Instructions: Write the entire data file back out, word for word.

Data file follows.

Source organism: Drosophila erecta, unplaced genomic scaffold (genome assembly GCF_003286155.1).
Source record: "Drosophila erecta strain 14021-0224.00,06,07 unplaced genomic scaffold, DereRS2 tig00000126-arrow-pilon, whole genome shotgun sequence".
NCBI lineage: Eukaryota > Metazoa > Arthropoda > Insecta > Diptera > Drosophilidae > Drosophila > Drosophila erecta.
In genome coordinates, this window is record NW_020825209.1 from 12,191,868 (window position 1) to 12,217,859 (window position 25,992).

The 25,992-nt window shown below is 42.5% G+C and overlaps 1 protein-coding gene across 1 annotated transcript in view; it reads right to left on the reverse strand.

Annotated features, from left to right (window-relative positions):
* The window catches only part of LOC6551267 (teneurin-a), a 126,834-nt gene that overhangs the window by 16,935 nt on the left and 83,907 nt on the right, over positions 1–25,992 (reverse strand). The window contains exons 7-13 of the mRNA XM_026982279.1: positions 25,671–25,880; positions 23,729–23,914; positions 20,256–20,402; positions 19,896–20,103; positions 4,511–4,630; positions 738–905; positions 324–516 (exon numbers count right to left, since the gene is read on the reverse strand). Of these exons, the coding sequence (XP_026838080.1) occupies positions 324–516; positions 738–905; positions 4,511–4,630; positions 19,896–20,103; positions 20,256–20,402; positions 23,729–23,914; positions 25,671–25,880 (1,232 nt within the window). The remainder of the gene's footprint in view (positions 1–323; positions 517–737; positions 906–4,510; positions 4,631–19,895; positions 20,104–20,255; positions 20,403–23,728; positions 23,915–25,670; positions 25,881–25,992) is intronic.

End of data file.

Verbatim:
Source organism: Drosophila erecta, unplaced genomic scaffold (genome assembly GCF_003286155.1).
Source record: "Drosophila erecta strain 14021-0224.00,06,07 unplaced genomic scaffold, DereRS2 tig00000126-arrow-pilon, whole genome shotgun sequence".
NCBI lineage: Eukaryota > Metazoa > Arthropoda > Insecta > Diptera > Drosophilidae > Drosophila > Drosophila erecta.
In genome coordinates, this window is record NW_020825209.1 from 12,191,868 (window position 1) to 12,217,859 (window position 25,992).

The 25,992-nt window shown below is 42.5% G+C and overlaps 1 protein-coding gene across 1 annotated transcript in view; it reads right to left on the reverse strand.

Annotated features, from left to right (window-relative positions):
* The window catches only part of LOC6551267 (teneurin-a), a 126,834-nt gene that overhangs the window by 16,935 nt on the left and 83,907 nt on the right, over positions 1–25,992 (reverse strand). The window contains exons 7-13 of the mRNA XM_026982279.1: positions 25,671–25,880; positions 23,729–23,914; positions 20,256–20,402; positions 19,896–20,103; positions 4,511–4,630; positions 738–905; positions 324–516 (exon numbers count right to left, since the gene is read on the reverse strand). Of these exons, the coding sequence (XP_026838080.1) occupies positions 324–516; positions 738–905; positions 4,511–4,630; positions 19,896–20,103; positions 20,256–20,402; positions 23,729–23,914; positions 25,671–25,880 (1,232 nt within the window). The remainder of the gene's footprint in view (positions 1–323; positions 517–737; positions 906–4,510; positions 4,631–19,895; positions 20,104–20,255; positions 20,403–23,728; positions 23,915–25,670; positions 25,881–25,992) is intronic.